Everything You Need To Know About Precipitous Labor

pregnant Labor and birth will differ with each pregnancy.

Some women will go through the typical course of labor, others will experience delayed labor probably forcing the doctor to induce, while others will experience precipitous labor, which is the medical term for rapid labor.

Before you get all excited that your labor could actually be precipitous, you need to understand that there are some drawbacks linked to birthing your child quickly.

Either way, regardless of the type of labor you go through, no need to fret!

You can expect to have a healthy birth.

If you give birth to your little one within three hours of the contractions starting, then the labor is termed as a precipitate.

Normally two in a hundred women whose labors have begun naturally will have a rapid or precipitous labor.

Some women, who experience rapid labors, as a matter of fact, are not even aware that they’re in labor until the last minute. (Feels easy I know!)

It is thought that their uterus painlessly contracts and therefore, they can’t feel the contractions at all during their first stage of labor.

If at all this happens to you, the first hint that your baby is on the way will probably come once you enter the second stage of labor.

At this point, you start feeling the urge to push or could even feel the baby’s head descending.

For other women, however, they experience powerful and frequent contractions right from the beginning although their labor is short.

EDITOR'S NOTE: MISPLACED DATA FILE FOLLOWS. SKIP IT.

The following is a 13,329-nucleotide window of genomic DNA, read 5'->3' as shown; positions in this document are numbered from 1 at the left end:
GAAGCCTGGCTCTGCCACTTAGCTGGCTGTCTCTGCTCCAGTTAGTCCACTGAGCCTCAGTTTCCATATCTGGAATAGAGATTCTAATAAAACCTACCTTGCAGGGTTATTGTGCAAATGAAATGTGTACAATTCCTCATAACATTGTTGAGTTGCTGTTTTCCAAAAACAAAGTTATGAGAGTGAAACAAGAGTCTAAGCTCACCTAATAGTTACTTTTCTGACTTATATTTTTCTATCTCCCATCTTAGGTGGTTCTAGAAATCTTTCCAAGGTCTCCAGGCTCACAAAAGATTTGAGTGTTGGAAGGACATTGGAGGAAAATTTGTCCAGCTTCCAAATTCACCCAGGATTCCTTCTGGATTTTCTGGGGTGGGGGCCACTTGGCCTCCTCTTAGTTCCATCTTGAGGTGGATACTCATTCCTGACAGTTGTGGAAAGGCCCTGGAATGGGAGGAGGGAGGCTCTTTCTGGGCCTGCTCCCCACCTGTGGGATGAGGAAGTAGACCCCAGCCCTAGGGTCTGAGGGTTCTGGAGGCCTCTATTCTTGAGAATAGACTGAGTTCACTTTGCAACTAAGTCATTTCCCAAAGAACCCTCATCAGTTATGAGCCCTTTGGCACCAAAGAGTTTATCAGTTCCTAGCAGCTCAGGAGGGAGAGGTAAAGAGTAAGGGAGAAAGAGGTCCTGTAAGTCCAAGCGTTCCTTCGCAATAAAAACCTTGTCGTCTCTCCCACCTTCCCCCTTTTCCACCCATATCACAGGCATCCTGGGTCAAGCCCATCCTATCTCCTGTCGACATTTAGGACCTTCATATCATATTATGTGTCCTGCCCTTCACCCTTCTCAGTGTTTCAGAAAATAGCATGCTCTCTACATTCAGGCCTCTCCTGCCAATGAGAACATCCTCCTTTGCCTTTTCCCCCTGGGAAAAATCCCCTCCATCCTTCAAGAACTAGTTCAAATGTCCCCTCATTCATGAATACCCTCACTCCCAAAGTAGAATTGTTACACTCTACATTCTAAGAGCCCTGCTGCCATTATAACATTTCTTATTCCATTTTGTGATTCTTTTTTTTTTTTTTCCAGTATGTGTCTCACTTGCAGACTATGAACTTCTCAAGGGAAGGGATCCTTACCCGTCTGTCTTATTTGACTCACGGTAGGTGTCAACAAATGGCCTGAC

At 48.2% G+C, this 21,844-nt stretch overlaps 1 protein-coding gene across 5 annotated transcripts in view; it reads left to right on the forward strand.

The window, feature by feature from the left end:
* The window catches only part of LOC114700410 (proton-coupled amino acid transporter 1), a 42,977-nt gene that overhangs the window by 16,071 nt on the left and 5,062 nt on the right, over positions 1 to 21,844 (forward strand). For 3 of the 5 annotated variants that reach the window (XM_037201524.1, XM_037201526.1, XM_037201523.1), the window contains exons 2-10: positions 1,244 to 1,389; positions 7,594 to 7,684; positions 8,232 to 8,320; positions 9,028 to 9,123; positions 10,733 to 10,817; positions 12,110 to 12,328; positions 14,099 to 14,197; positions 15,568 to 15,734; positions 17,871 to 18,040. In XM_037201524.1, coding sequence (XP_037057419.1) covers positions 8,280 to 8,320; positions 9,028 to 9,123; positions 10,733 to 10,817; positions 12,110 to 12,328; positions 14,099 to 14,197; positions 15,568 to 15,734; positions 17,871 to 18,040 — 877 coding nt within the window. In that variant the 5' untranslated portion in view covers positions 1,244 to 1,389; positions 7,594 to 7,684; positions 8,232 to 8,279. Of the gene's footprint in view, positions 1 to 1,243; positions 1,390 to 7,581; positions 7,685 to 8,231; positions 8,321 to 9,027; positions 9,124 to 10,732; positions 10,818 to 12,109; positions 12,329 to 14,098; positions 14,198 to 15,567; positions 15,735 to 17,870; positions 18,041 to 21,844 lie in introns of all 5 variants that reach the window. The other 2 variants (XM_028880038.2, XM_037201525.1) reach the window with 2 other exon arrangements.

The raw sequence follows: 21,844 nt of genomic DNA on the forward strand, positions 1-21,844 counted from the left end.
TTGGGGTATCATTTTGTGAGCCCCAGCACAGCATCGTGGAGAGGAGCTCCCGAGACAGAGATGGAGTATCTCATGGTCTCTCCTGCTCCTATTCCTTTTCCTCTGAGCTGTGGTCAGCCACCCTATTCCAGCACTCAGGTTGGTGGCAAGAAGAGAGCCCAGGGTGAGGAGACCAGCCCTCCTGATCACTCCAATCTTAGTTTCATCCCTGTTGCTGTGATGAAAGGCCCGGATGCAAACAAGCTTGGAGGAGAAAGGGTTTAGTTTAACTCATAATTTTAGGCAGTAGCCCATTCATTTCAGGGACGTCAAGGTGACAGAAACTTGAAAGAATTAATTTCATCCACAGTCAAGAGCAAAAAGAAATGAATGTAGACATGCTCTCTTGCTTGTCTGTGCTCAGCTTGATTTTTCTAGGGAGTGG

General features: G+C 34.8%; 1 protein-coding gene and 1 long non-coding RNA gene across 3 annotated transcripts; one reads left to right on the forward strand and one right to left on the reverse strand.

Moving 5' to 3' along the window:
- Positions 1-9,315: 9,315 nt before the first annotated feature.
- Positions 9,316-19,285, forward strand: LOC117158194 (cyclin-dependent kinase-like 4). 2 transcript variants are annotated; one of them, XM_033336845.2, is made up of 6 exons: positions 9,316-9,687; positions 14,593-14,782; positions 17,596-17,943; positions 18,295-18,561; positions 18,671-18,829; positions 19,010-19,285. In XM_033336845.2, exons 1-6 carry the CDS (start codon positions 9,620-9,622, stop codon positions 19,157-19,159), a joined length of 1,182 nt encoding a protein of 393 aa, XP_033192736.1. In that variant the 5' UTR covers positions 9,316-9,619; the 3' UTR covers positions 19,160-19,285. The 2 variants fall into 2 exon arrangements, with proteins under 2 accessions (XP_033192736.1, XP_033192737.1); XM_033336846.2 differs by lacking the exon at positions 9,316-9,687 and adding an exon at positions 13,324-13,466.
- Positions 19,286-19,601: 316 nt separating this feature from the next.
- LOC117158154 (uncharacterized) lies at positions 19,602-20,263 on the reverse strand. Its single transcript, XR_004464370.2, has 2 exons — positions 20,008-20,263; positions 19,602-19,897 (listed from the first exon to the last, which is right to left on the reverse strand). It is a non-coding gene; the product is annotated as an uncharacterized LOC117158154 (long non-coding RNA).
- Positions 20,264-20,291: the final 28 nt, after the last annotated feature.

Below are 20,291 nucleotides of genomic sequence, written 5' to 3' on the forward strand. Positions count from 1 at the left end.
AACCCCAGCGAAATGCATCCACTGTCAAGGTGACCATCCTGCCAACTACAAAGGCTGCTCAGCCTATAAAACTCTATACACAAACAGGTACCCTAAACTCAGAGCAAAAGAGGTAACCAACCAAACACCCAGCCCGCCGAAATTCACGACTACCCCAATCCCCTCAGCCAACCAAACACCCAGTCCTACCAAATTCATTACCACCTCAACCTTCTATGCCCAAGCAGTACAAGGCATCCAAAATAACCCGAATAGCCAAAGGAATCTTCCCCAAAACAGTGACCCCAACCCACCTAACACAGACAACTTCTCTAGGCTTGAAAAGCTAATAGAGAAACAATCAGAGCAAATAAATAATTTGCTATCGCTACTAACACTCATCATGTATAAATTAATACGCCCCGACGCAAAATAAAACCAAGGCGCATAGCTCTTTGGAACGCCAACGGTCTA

Normally, you’d expect your contractions to gradually build up over the course of a few hours but that isn’t always the case.

Causes of Precipitate Labor

No one knows for certain why some women experience faster labors compared to others.

Sometimes, it just runs in the family- if your mom, grandma or a sister experienced a precipitate labor, you probably won’t be left out.

However, there isn’t conclusive research into the cause of precipitate labor which determines that this is the case.

Other causes include:

  • Birth of a baby consider smaller than average
  • A history of previous rapid labor
  • An excessively compliant birth canal
  • An exceptionally efficient uterus which contracts with immense strength

In some cases, a very fast labor can supersede other symptoms in your pregnancy. The types of complications linked to a rapid labor include:

  • Placental abruption
  • Prostaglandin-induced labor could also hasten the labor
  • Chronically high blood pressure
  • Rapid labor can also be experienced in someone who used fertility treatments to conceive the baby.

Signs and Symptoms of Precipitous labor

Although the signs and symptoms may vary from person to person, these are the most common signs and symptoms:

  • A sudden onset of closely timed, intense contractions which barely give you a chance for recovery in between contractions.
  • Very intense pain that feels as if it’s one never-ending contraction allowing no recovery time.
  • A sensation of pressure which includes the urge to push and it comes on very fast and without warning. It can be defined as bearing down and resembles a feeling like that of a bowel movement. Most times, this symptom isn’t accompanied by contractions since your cervix will dilate very fast.

Complications Associated With Precipitous Labor

For Mother:

The most common complication is the profound effect the labor has on your emotions. You will probably find yourself recovering from a powerful adrenaline high after giving birth.

Trauma or depression is completely normal due to the speed of the birth experience, therefore, experience difficulty coping after the delivery Which means recovery takes longer.

Normally a midwife will talk to you after the process and reassure you that it’s okay to feel the way that you’re feeling.

Placental abruption could occur if the placenta begins to separate from the uterine inner wall before the baby is born.